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October unemployment rate to fall below 9 percent, predicts Gallup

There is a caveat, to be sure, but Gallup recently reported that by their calculations, the official unemployment rate could be headed below 9 percent in October.

There’s even more potential good news: part-time workers seeking employment fell to 9.2 percent from 9.6 percent in September and underemployment (the unemployed plus those working part time who want full-time work) declined from 18.3 percent to 17.5 percent, according to Gallup’s figures.

Now, the caveat: As Gallup points out, its data is different from the federal employment report because it is not seasonally adjusted. What does that mean?

Halloween has become the third-largest sales season for many retailers, who are likely increasing their staffing accordingly. In addition, some stores may have been minimally staffed and are beginning early to add employees for the holidays. The surge on Wall Street during early October may also have provided some relief for business owners as they evaluate the prospects of the U.S. economy and their potential sales.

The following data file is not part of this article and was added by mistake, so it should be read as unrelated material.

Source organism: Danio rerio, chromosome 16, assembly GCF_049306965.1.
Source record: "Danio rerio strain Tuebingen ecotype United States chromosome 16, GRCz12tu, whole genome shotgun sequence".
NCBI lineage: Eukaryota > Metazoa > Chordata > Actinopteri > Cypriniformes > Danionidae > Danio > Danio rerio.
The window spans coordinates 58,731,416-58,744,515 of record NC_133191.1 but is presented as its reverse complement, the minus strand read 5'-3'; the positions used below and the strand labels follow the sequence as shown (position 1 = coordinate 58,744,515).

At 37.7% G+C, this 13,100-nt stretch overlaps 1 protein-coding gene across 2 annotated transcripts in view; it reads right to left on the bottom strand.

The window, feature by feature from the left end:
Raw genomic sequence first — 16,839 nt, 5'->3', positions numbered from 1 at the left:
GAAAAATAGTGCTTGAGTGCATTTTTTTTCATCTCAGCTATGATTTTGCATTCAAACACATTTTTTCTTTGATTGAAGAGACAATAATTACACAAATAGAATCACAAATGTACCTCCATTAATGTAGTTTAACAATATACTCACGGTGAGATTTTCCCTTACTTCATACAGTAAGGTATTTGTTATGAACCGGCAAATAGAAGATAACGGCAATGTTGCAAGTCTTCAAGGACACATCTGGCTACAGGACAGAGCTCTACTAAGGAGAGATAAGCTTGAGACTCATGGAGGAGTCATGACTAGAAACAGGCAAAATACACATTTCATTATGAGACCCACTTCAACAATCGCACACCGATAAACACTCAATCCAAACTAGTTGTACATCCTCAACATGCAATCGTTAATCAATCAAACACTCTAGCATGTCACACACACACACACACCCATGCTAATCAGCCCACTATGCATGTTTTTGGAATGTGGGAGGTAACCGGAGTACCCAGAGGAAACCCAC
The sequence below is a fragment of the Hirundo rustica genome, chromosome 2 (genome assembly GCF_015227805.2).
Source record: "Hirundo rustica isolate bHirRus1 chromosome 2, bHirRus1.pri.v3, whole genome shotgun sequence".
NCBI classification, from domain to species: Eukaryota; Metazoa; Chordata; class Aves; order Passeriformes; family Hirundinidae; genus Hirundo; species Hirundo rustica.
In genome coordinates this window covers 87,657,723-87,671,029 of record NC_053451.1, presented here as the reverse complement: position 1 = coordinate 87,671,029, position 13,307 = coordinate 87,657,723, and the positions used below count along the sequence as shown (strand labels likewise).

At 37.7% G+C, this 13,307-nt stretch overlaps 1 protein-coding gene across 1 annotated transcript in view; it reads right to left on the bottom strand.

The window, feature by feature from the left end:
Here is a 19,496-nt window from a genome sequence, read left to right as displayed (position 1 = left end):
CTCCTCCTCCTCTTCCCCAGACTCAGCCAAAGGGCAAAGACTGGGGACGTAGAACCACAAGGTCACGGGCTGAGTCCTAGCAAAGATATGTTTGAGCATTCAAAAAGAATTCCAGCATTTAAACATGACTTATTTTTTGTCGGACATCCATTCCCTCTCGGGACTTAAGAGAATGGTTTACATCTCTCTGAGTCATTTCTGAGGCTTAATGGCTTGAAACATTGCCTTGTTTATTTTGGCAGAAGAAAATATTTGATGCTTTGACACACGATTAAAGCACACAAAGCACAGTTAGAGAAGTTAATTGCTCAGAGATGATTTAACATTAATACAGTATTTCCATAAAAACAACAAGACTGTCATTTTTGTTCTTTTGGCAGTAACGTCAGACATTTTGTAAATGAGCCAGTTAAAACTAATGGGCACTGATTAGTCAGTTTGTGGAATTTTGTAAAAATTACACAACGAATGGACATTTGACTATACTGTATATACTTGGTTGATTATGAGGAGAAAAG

Gallup isn’t guaranteeing a drop in the unemployment rate. In addition to the seasonally adjusted difference, Gallup’s methodology and that of the official government stats vary. Some of the differences include such things as frequency of data collection (Gallup gathers more frequently), Gallup’s survey includes 18 and older, the Labor Department includes 16 and older, and the Labor Department draws from 60,000 households vs. Gallup’s 30,000 individuals.

But the bottom line is this: When looking at the history of Gallup data compared to the official Bureau of Labor Statistics information, a drop below 9 percent in the national unemployment rate isn’t out of the question.

Will it stay below 9 percent?

Last month, the Congressional Budget Office, predicted the unemployment rate would hover around 9 percent for the next year or so. “With modest growth in output, CBO expects employment to expand very slowly during the rest of this year and next year,” CBO Director Douglas Elmendorf told Congress. “As a result, the unemployment rate is likely to be around 9.0 percent through the fourth quarter of next year.”

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